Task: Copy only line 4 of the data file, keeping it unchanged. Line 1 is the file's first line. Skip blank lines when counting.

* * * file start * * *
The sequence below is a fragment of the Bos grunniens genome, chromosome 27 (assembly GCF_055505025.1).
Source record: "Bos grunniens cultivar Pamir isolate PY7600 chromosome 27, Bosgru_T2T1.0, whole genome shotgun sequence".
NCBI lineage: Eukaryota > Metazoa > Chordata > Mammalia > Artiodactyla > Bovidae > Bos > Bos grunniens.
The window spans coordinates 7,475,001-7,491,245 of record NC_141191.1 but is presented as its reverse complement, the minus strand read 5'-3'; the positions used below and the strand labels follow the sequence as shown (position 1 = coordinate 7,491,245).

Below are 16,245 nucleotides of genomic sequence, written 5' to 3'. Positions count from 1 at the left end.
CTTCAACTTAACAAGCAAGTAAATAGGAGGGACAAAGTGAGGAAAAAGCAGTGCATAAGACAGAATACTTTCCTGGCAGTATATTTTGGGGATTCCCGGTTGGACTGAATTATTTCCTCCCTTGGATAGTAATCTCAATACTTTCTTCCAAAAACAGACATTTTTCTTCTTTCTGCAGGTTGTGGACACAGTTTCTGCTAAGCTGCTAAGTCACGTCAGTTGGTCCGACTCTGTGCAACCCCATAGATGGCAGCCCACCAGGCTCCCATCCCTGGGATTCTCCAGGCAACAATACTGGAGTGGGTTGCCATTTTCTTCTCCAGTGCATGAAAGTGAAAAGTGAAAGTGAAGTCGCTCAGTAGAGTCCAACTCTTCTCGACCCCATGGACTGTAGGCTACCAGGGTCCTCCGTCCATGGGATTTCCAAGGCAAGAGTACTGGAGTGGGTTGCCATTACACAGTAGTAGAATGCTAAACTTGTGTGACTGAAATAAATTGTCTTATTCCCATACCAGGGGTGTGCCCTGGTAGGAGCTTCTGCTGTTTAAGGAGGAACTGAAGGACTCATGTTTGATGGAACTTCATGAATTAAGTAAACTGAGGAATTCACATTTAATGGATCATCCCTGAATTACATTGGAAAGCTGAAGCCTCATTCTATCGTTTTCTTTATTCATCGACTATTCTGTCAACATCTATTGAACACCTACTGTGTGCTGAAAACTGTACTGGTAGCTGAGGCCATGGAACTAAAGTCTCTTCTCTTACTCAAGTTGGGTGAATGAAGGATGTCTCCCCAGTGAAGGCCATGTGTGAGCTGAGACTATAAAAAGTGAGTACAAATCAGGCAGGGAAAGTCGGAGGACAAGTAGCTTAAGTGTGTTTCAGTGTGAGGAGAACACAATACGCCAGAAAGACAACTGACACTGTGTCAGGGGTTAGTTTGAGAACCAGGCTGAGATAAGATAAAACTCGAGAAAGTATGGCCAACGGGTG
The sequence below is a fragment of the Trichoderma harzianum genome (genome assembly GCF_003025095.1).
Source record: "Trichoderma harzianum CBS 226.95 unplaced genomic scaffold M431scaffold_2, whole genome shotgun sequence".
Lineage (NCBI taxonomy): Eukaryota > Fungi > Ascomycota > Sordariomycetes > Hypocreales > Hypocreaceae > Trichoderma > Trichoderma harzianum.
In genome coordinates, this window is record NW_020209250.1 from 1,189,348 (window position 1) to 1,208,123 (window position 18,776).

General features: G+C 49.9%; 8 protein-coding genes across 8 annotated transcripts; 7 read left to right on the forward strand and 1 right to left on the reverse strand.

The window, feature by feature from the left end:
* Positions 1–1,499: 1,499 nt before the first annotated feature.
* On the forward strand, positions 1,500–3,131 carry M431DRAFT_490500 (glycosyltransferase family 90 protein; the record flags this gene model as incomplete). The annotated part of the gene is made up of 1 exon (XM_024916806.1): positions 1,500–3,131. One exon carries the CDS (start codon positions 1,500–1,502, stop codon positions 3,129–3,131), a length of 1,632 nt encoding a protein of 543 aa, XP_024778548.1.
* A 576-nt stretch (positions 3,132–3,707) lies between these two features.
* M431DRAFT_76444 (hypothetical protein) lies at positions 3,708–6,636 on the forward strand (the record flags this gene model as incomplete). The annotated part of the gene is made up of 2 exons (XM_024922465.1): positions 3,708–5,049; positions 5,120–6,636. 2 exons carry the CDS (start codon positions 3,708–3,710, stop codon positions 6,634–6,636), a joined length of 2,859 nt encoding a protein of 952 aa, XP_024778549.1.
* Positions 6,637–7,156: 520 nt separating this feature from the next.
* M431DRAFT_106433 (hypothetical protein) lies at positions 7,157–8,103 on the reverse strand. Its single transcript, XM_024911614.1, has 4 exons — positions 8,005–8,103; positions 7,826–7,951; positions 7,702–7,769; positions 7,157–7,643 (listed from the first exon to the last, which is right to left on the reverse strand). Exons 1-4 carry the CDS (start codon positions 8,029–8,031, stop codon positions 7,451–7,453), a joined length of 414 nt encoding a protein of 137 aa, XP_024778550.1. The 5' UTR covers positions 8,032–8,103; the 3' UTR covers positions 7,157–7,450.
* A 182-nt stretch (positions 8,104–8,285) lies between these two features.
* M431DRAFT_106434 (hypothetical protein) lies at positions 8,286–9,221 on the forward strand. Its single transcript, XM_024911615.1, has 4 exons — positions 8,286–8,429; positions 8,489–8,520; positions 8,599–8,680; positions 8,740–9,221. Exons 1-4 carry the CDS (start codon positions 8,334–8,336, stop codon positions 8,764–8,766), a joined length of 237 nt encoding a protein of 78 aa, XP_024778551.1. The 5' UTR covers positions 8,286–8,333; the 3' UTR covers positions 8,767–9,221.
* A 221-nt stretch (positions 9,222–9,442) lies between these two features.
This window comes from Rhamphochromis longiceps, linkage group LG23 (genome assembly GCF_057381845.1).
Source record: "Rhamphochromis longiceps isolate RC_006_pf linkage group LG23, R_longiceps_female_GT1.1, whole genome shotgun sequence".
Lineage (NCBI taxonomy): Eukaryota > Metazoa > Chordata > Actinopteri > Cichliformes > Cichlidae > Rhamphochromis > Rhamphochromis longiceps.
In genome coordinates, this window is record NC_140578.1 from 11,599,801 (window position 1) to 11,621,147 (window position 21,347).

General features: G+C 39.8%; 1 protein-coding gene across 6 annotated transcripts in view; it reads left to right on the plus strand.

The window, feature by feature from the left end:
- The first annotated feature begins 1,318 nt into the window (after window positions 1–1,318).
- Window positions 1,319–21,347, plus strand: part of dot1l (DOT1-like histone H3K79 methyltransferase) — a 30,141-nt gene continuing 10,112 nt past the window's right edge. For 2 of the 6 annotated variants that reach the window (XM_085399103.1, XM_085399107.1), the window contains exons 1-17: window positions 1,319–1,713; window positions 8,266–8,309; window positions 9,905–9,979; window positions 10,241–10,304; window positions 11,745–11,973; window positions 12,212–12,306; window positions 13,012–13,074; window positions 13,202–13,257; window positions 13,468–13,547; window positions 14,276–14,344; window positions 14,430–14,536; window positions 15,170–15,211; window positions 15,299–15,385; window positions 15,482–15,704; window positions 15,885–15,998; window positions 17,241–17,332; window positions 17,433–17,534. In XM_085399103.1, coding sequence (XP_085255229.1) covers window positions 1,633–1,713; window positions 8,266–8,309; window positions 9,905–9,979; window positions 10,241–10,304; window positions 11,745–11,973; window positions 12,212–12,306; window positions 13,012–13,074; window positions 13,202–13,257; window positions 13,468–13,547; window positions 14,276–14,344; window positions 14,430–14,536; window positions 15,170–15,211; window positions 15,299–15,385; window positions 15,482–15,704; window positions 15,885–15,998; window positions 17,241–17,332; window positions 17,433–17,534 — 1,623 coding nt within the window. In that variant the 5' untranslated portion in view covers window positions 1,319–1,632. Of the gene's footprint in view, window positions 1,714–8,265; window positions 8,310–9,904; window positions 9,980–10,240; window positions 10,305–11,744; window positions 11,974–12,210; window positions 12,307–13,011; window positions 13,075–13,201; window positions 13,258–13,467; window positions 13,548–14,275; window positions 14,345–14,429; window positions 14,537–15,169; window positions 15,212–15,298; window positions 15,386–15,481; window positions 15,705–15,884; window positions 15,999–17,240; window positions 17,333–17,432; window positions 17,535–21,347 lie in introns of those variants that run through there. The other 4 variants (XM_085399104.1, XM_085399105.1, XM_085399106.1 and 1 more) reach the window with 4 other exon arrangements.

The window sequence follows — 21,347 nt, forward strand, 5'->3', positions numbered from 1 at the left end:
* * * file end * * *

The window spans coordinates 7,475,001-7,491,245 of record NC_141191.1 but is presented as its reverse complement, the minus strand read 5'-3'; the positions used below and the strand labels follow the sequence as shown (position 1 = coordinate 7,491,245).